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I'm an Irish guy living in France. I like music, books, creative writing, art, history, vegetarianism, people, and chocolate.

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Monday 22 June 2009

Burqa or no burqa?

There is a huge debate going on in France at the moment over the burqa, the Islamic headdress which covers women from head to toe, and which conceals the face behind a mesh screen. Should it be banned by the state, or not ?

On one side there's the majority of French people who, in the name of freedom, women's rights and laïcité (the strict separation between religion and the state) argue that the burqa should be banned in public places.
On the other there are a number of Muslims—mostly the women who wear the burqa themselves—who claim that they are exercising their freedom by choosing to wear this garment and that any legislation banning it would be an infringement on their right to practise their religion.
What is interesting is that it has emerged that most of the burqa-wearers are in fact French converts to Islam ; not immigrant Muslims or second-generation "immigrants". In fact several moderate Muslims have argued against its use.
In an important speech in front of parliament this afternoon, Sarkozy proclaimed his opposition to the wearing of the burqa and anounced that he would set up a committee to decide which measures—if any—should be taken to deal with it.

I believe that the burqa is one of the biggest (and worst) symbols of the oppression of women ; of course extremist Islam does not hold a monopoly on the ill-treatment of women, but that's no excuse. Advocates of the burqa have said that it protects women and "liberates" them by preventing men from seeing them as objects. Yet it seems to me that wearing such a garment is just as dehumanising as selling one's body by working as a porn actor or as a prostitute. Just as sex workers and women in the porn industry are exploited—consciously or not—so it is with the wearers of the burqa. And even if some women wear the burqa willingly, by choice, who is to say how many are brain-washed, frightened or even coerced into wearing it? I don't think it's a sign of "cultural imperialism" or Western arrogance to be against the wearing of the burqa. I don't mind the wearing of the hijab (the "headscarf"). It's not something I agree with but I can understand it. But the burqa? That's simply going too far.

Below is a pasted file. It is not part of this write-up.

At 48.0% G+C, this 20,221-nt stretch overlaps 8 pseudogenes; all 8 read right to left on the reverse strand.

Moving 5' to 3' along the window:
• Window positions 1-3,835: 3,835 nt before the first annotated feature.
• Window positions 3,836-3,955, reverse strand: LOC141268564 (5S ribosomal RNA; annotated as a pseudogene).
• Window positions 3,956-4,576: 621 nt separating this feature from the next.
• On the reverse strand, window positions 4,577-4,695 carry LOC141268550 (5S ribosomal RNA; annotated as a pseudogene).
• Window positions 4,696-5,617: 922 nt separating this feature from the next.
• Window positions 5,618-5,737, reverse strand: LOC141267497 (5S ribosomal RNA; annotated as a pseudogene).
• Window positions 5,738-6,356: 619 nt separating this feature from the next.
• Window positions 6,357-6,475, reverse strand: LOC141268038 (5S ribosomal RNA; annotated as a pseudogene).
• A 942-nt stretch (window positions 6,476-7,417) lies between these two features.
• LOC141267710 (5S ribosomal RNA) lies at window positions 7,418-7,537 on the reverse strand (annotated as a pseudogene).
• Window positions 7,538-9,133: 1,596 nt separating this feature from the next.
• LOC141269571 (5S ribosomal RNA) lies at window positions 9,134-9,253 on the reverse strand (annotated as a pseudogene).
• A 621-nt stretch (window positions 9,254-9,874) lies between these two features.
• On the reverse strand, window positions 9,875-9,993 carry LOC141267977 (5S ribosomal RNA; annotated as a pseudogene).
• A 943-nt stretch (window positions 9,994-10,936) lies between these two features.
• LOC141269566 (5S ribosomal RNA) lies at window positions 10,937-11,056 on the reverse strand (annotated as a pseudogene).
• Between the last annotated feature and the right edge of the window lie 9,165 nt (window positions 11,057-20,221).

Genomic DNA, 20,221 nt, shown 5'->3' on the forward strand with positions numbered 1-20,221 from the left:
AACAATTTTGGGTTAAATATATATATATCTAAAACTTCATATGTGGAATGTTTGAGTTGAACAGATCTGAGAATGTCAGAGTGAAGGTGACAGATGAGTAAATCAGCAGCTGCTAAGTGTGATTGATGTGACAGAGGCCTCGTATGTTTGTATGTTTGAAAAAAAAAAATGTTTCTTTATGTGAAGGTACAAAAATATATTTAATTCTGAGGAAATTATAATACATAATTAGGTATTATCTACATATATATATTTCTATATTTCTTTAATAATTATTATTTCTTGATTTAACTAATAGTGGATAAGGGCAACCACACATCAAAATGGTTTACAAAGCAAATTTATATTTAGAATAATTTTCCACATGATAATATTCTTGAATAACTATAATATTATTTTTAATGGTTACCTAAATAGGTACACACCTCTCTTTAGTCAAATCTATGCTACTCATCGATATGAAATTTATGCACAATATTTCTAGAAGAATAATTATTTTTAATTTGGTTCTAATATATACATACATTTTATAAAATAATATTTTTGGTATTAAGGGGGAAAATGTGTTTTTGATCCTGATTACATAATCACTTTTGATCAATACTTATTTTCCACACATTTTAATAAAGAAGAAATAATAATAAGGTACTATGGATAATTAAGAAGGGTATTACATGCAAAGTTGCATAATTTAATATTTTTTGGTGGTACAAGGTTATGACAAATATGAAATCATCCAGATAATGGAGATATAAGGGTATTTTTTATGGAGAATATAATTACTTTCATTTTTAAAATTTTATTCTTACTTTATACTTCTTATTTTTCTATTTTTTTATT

Yet, having said that, I'm not sure that banning the burqa is such a good idea. Perhaps for minors, but not for adults. For one thing, on a pragmatic level, I don't think it's a very good strategy. It would almost certainly further alienate the Muslim community. It could foster a siege mentality, and push even more young men and women into the arms of the wahhabists. Besides, if the government wants to fight the rise of religious extremism, it should work hard at addressing one of the root causes of this radicalisation : poverty, ghettoisation and feelings of alienation because of the fact that our consumerist society has only the latest Ipod to offer as an answer to life's questions.
But I'm also not in favour of the ban for another reason : I believe that too much legislating isn't a good thing ; I don't like the idea of a bureaucratic state encroaching on individual freedoms. It isn't its business. I don't have any answers to the problem, but I don't think that creating more laws is the solution.

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